Back when Berners-Lee started, the few people who got online did it by dialing up. Communication was slow and graphics were scarce. There was no Google, and nothing to Google. Berners-Lee says in those days, the idea of a World Wide Web was a tough sell. "When you showed people they'd say: 'Oh yeah, big deal.' They didn't realize if everything was on the Web how cool it would be," he says.

This computer was the first Web server. It was used by Tim Berners-Lee in 1990 to develop and run the first multimedia browser and Web editor. i i

This computer was the first Web server. It was used by Tim Berners-Lee in 1990 to develop and run the first multimedia browser and Web editor. CERN hide caption

itoggle caption CERN
This computer was the first Web server. It was used by Tim Berners-Lee in 1990 to develop and run the first multimedia browser and Web editor.

This computer was the first Web server. It was used by Tim Berners-Lee in 1990 to develop and run the first multimedia browser and Web editor.

CERN

Berners-Lee and his colleagues were so busy trying to convince people to buy into the concept, they didn't keep track of their early Web pages, says Dan Noyes. "I mean the team at the time didn't know how special this was, so they didn't think to keep copies, right?"

Leslie Berlin, a historian with the Silicon Valley Archive at Stanford University, says that this situation is a common one for historians of the computer age: "When it comes to technology, the focus is always forward, and the notion of pausing and taking a breath and seeing where you came from — there's just not time for it."

"The Web was not designed to be preserved," adds Brewster Kahle, the founder of the Internet Archive in San Francisco. "The average life of a Web page is about 100 days," he says. His nonprofit has been aggressively trying to keep up — archiving about 1 billion pages a week that can be viewed through the archive's website. But, he says, the earliest Internet protocols, whether they be Gopher, FTP or the Web, can often only be found today in screenshots.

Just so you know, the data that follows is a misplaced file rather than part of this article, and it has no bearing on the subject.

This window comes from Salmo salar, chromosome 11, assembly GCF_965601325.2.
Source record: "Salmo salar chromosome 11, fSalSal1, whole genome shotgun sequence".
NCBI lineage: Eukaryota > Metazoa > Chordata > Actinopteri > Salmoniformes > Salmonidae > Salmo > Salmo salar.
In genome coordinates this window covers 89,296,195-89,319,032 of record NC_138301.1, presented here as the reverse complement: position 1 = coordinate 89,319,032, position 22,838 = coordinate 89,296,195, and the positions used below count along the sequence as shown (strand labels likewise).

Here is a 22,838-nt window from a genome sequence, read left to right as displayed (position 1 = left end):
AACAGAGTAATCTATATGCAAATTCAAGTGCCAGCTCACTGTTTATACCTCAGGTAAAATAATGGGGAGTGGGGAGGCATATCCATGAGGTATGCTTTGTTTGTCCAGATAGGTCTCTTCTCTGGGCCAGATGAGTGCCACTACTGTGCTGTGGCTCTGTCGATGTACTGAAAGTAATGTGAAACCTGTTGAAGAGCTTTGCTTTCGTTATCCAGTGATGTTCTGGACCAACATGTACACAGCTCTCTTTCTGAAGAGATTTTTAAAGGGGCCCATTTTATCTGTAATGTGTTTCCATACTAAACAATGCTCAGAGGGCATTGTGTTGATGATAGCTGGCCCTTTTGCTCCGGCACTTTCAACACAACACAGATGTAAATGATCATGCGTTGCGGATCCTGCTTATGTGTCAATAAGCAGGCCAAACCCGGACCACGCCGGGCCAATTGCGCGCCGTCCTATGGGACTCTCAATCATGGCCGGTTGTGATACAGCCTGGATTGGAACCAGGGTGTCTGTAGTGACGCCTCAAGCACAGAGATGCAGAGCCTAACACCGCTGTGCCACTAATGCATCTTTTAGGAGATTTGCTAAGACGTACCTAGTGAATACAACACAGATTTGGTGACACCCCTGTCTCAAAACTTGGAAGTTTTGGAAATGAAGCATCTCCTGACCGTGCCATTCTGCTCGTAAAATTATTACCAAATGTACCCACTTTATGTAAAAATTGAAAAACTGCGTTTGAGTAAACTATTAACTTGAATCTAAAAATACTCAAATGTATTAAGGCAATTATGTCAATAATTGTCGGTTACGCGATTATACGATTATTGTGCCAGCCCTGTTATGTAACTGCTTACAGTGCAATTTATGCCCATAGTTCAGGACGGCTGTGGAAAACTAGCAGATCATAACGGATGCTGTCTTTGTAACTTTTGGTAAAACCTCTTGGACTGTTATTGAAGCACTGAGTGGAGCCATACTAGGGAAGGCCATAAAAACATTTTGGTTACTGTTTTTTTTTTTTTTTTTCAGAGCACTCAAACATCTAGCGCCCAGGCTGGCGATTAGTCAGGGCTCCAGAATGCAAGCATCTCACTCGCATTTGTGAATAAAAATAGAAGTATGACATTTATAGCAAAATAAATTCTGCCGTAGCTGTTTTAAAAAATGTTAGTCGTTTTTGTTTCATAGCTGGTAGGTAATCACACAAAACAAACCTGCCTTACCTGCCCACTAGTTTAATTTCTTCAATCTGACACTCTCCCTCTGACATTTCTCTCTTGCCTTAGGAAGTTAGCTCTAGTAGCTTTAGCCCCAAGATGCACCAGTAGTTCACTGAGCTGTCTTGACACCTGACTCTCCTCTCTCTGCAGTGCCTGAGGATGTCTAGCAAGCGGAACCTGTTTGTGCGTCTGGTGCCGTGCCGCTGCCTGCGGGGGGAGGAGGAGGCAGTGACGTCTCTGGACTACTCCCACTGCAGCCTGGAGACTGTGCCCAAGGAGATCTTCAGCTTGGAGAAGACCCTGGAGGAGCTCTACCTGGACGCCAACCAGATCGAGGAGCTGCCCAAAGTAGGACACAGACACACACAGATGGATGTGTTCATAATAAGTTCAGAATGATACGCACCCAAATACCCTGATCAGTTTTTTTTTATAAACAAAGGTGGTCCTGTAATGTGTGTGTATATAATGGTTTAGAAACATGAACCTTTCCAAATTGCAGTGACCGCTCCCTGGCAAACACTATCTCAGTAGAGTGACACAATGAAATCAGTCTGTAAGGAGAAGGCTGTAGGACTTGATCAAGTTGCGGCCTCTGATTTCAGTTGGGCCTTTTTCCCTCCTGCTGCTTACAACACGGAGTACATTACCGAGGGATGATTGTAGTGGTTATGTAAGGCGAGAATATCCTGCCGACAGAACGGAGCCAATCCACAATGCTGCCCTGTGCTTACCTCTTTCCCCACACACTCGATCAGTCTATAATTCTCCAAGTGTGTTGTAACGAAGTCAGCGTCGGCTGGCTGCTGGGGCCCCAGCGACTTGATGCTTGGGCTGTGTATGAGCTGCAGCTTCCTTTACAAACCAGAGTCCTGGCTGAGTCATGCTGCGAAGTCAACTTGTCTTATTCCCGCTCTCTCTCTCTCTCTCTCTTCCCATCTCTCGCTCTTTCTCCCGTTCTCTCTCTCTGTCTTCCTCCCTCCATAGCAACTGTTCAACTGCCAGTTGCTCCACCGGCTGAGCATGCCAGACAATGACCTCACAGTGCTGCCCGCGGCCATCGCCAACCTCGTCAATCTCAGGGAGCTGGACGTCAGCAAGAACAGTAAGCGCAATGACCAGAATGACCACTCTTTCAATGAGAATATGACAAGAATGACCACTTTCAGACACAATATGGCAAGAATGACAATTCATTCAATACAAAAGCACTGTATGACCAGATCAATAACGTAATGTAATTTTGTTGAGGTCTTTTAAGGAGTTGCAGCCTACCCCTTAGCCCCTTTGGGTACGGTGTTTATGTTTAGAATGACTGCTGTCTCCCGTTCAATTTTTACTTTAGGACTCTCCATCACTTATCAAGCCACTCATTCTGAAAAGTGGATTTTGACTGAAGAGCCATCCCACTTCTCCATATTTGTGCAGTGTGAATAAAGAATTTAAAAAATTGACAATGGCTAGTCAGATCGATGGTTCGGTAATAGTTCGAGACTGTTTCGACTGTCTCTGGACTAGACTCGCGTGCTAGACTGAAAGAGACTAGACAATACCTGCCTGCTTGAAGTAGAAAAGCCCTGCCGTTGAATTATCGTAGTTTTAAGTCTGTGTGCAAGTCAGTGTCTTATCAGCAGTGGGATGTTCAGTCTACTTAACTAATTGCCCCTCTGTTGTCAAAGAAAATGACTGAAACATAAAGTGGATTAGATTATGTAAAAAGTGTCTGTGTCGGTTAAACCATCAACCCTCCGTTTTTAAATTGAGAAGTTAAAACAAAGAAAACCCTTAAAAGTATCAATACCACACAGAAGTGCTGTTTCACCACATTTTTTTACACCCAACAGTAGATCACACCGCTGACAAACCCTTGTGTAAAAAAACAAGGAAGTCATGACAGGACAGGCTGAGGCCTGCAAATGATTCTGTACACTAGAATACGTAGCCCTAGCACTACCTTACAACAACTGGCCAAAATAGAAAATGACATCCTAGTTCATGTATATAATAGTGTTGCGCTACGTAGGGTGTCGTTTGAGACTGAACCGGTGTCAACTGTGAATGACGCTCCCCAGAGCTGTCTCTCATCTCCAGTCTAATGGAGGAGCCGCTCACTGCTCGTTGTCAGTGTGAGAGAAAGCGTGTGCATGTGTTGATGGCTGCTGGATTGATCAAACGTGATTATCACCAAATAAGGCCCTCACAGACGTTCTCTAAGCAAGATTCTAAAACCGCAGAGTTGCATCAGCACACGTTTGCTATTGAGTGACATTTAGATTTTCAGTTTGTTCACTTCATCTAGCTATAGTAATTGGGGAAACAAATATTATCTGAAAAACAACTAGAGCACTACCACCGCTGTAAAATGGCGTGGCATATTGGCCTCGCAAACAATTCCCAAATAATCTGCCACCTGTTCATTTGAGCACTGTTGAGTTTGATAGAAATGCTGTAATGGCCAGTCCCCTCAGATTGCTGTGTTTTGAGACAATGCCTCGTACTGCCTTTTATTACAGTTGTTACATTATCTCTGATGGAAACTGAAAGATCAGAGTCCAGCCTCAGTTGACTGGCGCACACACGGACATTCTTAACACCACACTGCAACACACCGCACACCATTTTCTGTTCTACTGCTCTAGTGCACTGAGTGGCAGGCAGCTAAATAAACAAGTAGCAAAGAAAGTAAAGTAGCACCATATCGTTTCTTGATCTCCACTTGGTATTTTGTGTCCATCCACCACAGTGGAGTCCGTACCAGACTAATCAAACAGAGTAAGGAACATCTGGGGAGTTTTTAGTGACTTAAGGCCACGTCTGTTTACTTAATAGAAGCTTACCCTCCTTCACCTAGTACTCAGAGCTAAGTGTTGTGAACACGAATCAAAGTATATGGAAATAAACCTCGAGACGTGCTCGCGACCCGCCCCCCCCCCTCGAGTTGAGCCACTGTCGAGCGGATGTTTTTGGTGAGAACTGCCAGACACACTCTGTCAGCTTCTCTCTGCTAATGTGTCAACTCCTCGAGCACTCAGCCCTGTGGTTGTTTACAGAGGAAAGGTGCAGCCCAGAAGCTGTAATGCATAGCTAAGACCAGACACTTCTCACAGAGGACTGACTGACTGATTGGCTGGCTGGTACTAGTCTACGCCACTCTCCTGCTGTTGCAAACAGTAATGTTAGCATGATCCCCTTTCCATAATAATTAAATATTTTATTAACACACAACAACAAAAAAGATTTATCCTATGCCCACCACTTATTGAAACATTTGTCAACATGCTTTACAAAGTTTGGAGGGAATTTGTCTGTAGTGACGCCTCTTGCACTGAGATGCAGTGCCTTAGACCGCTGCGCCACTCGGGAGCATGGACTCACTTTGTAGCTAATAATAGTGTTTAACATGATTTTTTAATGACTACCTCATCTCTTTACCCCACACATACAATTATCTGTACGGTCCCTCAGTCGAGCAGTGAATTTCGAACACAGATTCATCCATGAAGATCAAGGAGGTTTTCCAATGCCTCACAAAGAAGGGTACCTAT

Berlin says that much of the historical material out there exists on old floppy disks or hard drives tucked away in somebody's house. "It is amazing to me still how many basements you have to descend into and attics you have to climb up and cobwebs you have to get out of the way," she says.

Berners-Lee saved one version from 1992. "I took a copy of the entire website in a floppy disk on my machine so that I could demonstrate it locally just to show people what it was like. And I ended up keeping a copy of that floppy disk," he says.

Those pages from 1992 lived for a while on the website of Berners-Lee's World Wide Web Consortium, and CERN restored them to CERN servers late last month. But Dan Noyes believes the very earliest version of the World Wide Web is still out there. An old optical disk drive was lost at a conference in California. On it is one of the very first iterations of Berners-Lee's Web page from 1990.

"It was such a beautiful object, that optical disk, that someone maybe has it on their coffee table or their bookshelf, and if we could find that, that'd be great," he says.

So, NPR fans, check those bookshelves, and if think you've found the World Wide Web, get in touch.